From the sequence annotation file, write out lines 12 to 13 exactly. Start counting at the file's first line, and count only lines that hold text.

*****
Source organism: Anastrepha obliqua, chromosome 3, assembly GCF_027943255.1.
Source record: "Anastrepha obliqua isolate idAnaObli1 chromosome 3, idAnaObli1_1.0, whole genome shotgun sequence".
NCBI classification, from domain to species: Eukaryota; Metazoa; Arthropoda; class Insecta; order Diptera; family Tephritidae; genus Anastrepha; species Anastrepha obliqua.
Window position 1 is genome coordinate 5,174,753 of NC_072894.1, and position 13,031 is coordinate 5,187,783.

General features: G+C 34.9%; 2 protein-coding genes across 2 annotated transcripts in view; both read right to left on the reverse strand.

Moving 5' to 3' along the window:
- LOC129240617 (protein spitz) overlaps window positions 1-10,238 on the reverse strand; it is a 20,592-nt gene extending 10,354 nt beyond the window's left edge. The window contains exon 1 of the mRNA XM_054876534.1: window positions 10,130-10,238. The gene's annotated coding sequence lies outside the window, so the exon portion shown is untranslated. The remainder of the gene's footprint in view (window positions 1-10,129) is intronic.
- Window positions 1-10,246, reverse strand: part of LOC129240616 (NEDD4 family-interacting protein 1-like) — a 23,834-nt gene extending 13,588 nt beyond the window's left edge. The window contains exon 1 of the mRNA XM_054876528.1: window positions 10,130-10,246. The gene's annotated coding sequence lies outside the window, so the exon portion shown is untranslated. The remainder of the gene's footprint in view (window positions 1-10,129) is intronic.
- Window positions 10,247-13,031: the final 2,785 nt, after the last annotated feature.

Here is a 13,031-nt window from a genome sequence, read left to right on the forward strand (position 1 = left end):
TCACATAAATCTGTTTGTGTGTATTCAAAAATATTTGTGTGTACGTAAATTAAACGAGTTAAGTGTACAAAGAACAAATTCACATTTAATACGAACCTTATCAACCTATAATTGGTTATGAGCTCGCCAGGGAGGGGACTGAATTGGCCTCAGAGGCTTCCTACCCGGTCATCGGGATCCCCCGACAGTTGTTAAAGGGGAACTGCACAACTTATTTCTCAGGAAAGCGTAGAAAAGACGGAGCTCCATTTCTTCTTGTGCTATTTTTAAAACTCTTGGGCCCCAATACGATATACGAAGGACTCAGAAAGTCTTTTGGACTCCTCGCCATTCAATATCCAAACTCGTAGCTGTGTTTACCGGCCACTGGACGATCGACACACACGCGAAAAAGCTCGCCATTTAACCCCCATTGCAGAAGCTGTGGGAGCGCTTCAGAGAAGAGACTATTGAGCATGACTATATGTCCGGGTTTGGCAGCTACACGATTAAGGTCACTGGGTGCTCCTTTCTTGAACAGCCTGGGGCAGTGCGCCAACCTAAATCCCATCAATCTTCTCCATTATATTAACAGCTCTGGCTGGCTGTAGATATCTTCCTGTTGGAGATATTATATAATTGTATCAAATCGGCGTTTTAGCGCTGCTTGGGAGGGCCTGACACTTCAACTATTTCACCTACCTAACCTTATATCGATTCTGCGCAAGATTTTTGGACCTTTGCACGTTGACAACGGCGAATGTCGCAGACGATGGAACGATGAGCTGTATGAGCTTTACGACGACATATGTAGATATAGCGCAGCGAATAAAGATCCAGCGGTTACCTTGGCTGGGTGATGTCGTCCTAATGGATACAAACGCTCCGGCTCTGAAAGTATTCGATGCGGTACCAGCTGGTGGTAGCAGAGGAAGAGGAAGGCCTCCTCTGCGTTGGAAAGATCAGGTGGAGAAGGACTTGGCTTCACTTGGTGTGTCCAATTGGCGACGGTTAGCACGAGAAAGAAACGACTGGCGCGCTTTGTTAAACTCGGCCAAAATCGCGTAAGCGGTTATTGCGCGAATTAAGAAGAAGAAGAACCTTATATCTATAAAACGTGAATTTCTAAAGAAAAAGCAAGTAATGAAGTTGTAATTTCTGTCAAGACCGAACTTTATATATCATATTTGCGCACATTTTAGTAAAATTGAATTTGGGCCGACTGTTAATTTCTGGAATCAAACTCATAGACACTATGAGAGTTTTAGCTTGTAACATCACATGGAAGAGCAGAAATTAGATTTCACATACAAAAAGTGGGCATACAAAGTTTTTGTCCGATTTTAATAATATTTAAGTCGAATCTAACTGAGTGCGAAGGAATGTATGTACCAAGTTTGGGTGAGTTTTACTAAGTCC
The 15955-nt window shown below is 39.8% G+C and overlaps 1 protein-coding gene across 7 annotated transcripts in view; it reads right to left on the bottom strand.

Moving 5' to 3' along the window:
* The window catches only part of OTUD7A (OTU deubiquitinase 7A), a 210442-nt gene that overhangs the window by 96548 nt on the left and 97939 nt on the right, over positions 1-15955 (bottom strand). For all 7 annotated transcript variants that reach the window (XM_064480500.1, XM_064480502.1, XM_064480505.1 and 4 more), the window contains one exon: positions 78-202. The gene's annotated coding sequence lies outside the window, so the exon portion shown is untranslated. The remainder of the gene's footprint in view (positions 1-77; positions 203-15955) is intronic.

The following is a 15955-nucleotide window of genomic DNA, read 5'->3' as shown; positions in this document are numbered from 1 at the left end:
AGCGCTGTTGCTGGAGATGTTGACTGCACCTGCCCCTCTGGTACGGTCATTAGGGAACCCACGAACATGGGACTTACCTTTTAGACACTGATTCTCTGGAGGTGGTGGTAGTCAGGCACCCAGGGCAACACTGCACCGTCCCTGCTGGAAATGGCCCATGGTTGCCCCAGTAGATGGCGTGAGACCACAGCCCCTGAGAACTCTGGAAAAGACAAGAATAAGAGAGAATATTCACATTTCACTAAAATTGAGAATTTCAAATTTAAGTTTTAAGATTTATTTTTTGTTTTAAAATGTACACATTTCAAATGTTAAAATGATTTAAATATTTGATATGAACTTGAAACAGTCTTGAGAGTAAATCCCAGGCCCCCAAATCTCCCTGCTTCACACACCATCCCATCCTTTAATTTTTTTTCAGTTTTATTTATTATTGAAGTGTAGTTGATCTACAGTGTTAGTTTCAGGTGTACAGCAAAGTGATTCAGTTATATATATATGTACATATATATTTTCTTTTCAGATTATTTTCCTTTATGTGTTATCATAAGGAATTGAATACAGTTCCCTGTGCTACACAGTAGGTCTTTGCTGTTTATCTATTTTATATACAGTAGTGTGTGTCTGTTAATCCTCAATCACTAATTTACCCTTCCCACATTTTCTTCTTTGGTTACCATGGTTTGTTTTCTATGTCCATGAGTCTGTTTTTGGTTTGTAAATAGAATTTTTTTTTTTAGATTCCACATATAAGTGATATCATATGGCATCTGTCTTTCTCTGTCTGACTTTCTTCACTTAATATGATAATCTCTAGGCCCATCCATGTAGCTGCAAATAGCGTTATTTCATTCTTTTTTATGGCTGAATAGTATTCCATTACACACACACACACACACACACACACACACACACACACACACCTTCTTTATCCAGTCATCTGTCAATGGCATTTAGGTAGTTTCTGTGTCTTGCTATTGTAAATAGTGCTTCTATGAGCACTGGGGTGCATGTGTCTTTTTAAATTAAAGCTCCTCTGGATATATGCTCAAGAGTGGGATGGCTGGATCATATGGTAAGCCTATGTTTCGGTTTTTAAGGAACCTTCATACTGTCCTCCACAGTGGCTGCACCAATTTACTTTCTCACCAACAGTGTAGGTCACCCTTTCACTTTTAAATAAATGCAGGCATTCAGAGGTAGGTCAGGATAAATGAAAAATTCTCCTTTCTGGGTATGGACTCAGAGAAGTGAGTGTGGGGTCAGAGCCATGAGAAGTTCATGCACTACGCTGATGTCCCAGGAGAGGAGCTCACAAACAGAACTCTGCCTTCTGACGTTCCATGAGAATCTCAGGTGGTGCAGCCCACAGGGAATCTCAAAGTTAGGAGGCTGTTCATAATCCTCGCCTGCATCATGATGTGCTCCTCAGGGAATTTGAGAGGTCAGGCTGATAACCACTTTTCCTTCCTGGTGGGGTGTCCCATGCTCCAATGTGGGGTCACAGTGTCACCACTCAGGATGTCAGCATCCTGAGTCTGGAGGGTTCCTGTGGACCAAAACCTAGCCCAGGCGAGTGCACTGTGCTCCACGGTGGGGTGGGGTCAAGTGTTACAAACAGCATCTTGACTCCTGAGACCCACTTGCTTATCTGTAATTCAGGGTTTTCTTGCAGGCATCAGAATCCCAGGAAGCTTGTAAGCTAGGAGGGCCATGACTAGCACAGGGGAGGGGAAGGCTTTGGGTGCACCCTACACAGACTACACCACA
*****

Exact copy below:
The 15955-nt window shown below is 39.8% G+C and overlaps 1 protein-coding gene across 7 annotated transcripts in view; it reads right to left on the bottom strand.

Moving 5' to 3' along the window: